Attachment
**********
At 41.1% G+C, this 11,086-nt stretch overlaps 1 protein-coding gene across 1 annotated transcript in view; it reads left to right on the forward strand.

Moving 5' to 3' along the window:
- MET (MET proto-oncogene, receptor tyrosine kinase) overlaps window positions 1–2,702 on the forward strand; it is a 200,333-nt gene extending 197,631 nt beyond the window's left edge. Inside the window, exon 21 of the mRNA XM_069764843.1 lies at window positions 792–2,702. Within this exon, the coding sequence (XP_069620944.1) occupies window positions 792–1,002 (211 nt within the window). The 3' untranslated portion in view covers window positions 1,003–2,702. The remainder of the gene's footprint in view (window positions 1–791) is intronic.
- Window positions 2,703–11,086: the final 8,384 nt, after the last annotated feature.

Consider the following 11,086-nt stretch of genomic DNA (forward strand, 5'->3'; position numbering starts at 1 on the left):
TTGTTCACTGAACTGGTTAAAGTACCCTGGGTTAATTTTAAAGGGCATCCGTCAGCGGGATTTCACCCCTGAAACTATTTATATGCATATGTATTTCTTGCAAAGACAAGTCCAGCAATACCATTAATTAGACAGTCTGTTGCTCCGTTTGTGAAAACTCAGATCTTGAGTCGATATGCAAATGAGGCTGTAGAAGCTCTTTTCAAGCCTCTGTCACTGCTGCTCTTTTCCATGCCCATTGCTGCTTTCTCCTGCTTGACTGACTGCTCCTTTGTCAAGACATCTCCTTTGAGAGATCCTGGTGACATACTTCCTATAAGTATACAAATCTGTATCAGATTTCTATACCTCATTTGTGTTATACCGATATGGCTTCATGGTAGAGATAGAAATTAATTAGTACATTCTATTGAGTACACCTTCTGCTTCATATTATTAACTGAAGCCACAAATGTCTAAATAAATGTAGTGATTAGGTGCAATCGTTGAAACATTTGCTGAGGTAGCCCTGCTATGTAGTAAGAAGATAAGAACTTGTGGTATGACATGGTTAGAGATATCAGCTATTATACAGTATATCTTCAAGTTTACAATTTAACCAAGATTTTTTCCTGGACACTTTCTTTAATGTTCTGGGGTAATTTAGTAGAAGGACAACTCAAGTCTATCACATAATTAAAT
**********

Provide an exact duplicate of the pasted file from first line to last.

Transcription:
At 41.1% G+C, this 11,086-nt stretch overlaps 1 protein-coding gene across 1 annotated transcript in view; it reads left to right on the forward strand.

Moving 5' to 3' along the window:
- MET (MET proto-oncogene, receptor tyrosine kinase) overlaps window positions 1–2,702 on the forward strand; it is a 200,333-nt gene extending 197,631 nt beyond the window's left edge. Inside the window, exon 21 of the mRNA XM_069764843.1 lies at window positions 792–2,702. Within this exon, the coding sequence (XP_069620944.1) occupies window positions 792–1,002 (211 nt within the window). The 3' untranslated portion in view covers window positions 1,003–2,702. The remainder of the gene's footprint in view (window positions 1–791) is intronic.
- Window positions 2,703–11,086: the final 8,384 nt, after the last annotated feature.

Consider the following 11,086-nt stretch of genomic DNA (forward strand, 5'->3'; position numbering starts at 1 on the left):
TTGTTCACTGAACTGGTTAAAGTACCCTGGGTTAATTTTAAAGGGCATCCGTCAGCGGGATTTCACCCCTGAAACTATTTATATGCATATGTATTTCTTGCAAAGACAAGTCCAGCAATACCATTAATTAGACAGTCTGTTGCTCCGTTTGTGAAAACTCAGATCTTGAGTCGATATGCAAATGAGGCTGTAGAAGCTCTTTTCAAGCCTCTGTCACTGCTGCTCTTTTCCATGCCCATTGCTGCTTTCTCCTGCTTGACTGACTGCTCCTTTGTCAAGACATCTCCTTTGAGAGATCCTGGTGACATACTTCCTATAAGTATACAAATCTGTATCAGATTTCTATACCTCATTTGTGTTATACCGATATGGCTTCATGGTAGAGATAGAAATTAATTAGTACATTCTATTGAGTACACCTTCTGCTTCATATTATTAACTGAAGCCACAAATGTCTAAATAAATGTAGTGATTAGGTGCAATCGTTGAAACATTTGCTGAGGTAGCCCTGCTATGTAGTAAGAAGATAAGAACTTGTGGTATGACATGGTTAGAGATATCAGCTATTATACAGTATATCTTCAAGTTTACAATTTAACCAAGATTTTTTCCTGGACACTTTCTTTAATGTTCTGGGGTAATTTAGTAGAAGGACAACTCAAGTCTATCACATAATTAAAT